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What are Website Analytics?

One of the most important principles of modern business and management theory is: “What gets measured is what gets managed.” It follows therefore that if you aren’t actually measuring your website, it traffic and activity, its conversion rates and overall effectiveness, then you aren’t really managing it. 

Website analytics tools are crucial to effective website management, and a number of tools are available to help with this task.

Website analytics encompasses a number of discrete data activities:

  • measurement
  • collection
  • analysis
  • reporting

This is done for the purpose of understanding how a website is used and then bring that understanding to the task of optimizing that usage.

Understand what?

In terms of understanding, a number of factors are usually looked at:

  • what brings people to the site
  • how long to they read each page, how long do they stay
  • how often do they click on ads
  • how do they interact with the menu and navigation system
  • for those who purchase something, what is the average total sale, the average profit
  • what is the average loss from abandoned carts
  • how often are people sharing content to social networks like Facebook - what type of content is more likely to be shared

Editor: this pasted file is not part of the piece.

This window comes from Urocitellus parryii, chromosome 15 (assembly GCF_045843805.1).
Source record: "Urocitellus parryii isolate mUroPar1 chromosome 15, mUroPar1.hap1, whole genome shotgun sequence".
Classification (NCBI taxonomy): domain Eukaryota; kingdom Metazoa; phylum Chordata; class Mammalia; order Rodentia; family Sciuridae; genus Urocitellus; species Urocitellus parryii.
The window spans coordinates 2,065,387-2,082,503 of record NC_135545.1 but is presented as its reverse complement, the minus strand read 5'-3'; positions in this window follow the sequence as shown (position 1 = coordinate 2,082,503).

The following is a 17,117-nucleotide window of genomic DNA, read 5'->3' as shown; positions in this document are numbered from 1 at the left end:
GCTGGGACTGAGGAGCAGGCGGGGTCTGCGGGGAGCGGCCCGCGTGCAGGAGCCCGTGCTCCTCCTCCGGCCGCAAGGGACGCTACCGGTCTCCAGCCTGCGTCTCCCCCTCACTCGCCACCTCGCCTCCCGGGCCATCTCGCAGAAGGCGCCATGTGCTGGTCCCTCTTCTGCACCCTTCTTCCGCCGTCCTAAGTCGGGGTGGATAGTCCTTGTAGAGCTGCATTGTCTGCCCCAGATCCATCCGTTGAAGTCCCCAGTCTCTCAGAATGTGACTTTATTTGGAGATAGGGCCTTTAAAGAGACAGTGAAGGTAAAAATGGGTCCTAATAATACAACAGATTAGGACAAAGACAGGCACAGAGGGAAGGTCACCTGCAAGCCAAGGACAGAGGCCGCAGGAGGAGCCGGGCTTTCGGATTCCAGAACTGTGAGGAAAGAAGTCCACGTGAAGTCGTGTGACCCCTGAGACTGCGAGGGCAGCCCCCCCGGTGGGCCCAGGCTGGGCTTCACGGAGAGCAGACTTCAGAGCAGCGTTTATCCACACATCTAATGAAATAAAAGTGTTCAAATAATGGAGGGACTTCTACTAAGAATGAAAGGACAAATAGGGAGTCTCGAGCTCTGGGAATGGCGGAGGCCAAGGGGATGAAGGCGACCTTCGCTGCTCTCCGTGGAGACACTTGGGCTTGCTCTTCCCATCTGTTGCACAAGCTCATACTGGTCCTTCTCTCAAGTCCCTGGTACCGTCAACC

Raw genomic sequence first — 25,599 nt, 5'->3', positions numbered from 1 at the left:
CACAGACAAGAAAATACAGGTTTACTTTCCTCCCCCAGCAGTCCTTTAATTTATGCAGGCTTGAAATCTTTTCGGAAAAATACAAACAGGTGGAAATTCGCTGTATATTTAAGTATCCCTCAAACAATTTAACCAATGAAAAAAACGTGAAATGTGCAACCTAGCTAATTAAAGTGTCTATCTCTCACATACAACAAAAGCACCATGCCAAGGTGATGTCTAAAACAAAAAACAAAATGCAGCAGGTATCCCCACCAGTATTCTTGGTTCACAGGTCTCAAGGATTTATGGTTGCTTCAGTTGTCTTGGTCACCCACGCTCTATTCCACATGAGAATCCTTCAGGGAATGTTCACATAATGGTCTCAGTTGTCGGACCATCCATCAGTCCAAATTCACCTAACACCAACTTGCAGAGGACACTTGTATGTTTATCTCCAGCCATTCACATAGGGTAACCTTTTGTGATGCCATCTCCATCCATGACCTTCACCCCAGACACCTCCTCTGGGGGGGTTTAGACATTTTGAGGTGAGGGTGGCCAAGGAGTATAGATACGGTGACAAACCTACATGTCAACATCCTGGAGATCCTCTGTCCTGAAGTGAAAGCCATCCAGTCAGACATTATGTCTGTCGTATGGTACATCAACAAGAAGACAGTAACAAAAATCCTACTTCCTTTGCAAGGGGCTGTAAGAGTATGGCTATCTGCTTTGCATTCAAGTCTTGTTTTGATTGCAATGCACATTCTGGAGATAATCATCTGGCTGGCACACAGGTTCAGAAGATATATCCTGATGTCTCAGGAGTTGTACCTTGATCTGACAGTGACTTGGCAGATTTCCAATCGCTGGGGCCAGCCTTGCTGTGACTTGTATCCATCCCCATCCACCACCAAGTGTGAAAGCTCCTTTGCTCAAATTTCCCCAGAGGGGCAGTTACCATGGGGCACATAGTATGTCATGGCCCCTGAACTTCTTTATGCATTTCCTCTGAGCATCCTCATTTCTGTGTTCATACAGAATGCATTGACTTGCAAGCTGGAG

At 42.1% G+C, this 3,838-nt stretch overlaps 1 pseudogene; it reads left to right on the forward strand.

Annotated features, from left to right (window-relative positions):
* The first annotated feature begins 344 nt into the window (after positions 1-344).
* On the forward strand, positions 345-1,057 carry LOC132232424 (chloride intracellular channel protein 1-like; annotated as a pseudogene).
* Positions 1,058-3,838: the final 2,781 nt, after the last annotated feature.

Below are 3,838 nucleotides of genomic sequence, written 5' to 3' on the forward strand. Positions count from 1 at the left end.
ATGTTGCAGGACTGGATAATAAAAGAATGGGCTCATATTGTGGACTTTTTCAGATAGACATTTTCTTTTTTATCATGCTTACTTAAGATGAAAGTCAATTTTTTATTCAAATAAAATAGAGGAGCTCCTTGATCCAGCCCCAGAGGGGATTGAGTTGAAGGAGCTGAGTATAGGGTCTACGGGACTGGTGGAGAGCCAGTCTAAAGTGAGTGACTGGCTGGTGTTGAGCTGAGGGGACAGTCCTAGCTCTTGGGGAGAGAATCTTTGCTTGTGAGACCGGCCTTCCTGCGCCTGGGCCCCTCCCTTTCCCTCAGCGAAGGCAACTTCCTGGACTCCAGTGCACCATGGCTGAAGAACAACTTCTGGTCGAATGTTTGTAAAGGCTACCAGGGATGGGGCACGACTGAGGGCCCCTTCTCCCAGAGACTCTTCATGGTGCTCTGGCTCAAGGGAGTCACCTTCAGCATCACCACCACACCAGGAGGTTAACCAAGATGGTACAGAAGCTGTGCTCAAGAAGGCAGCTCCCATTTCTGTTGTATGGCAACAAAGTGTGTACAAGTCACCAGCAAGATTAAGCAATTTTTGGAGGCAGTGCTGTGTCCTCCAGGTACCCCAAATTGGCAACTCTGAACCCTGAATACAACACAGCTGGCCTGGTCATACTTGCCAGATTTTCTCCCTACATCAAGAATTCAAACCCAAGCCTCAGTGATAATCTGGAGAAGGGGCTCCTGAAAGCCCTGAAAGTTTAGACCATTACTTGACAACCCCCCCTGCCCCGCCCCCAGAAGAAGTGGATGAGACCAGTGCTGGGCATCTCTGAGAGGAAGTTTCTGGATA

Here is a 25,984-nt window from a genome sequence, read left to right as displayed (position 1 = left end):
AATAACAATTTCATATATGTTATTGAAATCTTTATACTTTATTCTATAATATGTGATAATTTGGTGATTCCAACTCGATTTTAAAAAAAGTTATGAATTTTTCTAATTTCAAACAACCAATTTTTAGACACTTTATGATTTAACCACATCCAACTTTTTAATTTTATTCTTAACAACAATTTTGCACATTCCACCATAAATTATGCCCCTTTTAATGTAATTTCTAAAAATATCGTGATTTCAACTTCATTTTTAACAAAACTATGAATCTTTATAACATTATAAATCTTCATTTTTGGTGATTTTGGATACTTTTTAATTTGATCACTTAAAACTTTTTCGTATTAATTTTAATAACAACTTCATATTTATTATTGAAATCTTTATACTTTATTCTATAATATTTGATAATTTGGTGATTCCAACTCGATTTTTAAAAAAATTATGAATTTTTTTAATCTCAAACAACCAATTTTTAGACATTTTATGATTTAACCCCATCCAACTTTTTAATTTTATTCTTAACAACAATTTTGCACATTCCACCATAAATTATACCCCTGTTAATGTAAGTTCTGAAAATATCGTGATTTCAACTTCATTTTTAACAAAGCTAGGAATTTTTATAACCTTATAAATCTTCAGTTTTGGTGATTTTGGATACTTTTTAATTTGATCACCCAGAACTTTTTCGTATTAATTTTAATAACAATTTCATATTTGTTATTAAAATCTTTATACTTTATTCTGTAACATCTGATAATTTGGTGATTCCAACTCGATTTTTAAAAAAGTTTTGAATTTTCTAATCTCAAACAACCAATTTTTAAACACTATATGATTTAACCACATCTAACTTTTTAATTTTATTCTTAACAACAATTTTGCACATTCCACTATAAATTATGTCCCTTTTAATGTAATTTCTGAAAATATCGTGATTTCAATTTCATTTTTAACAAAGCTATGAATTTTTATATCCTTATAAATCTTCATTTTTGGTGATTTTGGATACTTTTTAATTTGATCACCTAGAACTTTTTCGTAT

What are we optmimzing?

Optimization can have many potential goals, which can usually be thought of in terms of either increasing desirable activities or decreasing undesirable activities.

  • increase engagement time
  • increase page clicks
  • increase purchase completion
  • increase cart value
  • increase sharing
  • increase subscription to newsletter
  • decrease bounce rates
  • decrease cart abandonment

In addition to such goal-based optimization, a good understanding of web analytics can be used to prioritize technical improvement. For example, a very slow page load that only occurs infrequently is less significant than a tiny lag that repeats thousands of times a day.

Optimization usually follows a typical pattern:

  • identify an area for improvement, based on current analytics
  • determine several likely candidate solutions
  • use A/B testing to determine which solution provides the greatest improvement
  • implement the solution

Where to optimize: The Funnel

Determining where to focus the effort of this sort of improvement depends on an understanding of what is usually called the “sales funnel” (even though you might not be doing sales, and it isn’t a very good funnel).

The sales funnel is an analysis of the path from not being a customer to being a customer (or some other desirable activity), and how many people make it to each point:

  • 100 people come to your website
  • 70 people search for a product
  • 50 people find what they are looking for
  • 20 people put it in their shopping cart
  • 10 people move toward checkout
  • 3 people complete a purchase

A “funnel” like this can be applied to any situation where you have a desired action which not all prospective candidate will complete.

(In this way it is more a like a multi-step filtration system than like an actual funnel.)

In the analysis above, it becomes easy to see that there is some kind of problem at checkout. Fixing whatever it is that is causing 7 out of 10 shoppers to abandon the checkout process would have a dramatic effect on over success.

Without this kind of analysis,it might be tempting to simply spend more on advertising, getting more people into the top of the funnel. But clearly, that is a much more expensive way to improve sales.